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Katherine Johnson, who hand-crunched the numbers for America’s first manned space flight, is 100 today

Posted in Articles, Biography, History, Media Archive, United States, Women on 2018-08-27 21:50Z by Steven

Katherine Johnson, who hand-crunched the numbers for America’s first manned space flight, is 100 today

Cable News Network (CNN)
2018-08-26

Saeed Ahmed, Senior Editor, Trends, CNN Digital

Emanuella Grinberg, Digital news reporter

Katherine Johnson worked in the "Computer Pool" at NASA.
Katherine Johnson worked in the “Computer Pool” at NASA.

(CNN)—Katherine Johnson, the woman who hand-calculated the trajectory for America’s first trip to space, turns 100 today.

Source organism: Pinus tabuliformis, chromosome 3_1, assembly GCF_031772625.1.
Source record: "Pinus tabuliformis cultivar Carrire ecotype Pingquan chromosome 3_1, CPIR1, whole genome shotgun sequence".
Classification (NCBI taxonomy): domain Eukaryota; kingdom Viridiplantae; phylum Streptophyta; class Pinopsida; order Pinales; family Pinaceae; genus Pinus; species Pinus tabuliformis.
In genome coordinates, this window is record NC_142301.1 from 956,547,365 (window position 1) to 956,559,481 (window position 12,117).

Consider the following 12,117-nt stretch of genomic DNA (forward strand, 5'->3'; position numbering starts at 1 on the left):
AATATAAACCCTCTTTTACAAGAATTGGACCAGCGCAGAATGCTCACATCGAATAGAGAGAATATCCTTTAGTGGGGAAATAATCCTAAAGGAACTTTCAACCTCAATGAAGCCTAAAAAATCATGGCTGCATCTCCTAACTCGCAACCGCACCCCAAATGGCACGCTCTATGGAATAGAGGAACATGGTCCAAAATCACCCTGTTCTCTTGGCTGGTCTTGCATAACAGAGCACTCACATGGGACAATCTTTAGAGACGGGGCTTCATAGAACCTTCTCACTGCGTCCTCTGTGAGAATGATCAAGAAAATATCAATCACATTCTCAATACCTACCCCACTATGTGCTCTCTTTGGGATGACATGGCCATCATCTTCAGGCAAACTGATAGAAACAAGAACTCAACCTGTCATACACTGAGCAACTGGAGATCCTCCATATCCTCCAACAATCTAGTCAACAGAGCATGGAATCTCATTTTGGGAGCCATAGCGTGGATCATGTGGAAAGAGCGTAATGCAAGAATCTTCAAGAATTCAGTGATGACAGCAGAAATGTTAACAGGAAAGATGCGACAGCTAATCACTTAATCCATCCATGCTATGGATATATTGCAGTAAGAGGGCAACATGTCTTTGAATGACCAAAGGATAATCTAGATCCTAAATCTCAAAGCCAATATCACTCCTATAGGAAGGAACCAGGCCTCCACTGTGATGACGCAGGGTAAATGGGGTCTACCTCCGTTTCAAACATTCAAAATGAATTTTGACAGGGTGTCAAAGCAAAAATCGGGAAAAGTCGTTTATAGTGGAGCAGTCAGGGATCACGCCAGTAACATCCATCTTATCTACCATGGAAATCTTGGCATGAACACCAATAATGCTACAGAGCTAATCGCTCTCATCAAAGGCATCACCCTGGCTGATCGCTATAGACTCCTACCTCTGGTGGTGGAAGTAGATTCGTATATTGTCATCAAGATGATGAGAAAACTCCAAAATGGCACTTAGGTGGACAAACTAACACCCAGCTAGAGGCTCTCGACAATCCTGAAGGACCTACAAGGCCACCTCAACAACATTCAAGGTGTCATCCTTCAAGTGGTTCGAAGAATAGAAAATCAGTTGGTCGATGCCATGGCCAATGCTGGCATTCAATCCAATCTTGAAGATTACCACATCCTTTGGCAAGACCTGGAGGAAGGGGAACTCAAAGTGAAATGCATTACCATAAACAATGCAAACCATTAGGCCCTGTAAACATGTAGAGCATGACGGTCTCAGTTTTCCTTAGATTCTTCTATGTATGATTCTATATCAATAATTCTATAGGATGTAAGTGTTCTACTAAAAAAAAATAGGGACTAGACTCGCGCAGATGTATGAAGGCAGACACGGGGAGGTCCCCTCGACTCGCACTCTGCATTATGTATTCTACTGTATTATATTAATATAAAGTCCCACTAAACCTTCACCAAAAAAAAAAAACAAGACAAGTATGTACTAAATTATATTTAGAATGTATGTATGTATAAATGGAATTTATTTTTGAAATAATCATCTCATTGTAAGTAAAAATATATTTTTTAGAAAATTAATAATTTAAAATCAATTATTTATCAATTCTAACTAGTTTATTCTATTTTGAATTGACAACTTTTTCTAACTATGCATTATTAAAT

Before the arrival of electronic data processors, aka, computers in the 1960s, humans — mainly women — comprised the workforce at NASA known as the “Computer Pool.”

Black women, especially, played a crucial role in the pool, providing mathematical data for NASA’s first successful space missions, including Alan Shepherd’s 1961 mission and John Glenn’s pioneering orbital spaceflight

Read the entire article here.

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Hidden Figures is a Black, not white, Women’s Story

Posted in Articles, History, Media Archive, United States, Women on 2018-06-30 03:02Z by Steven

Hidden Figures is a Black, not white, Women’s Story

Medium
2017-11-22

Chanda Prescod-Weinstein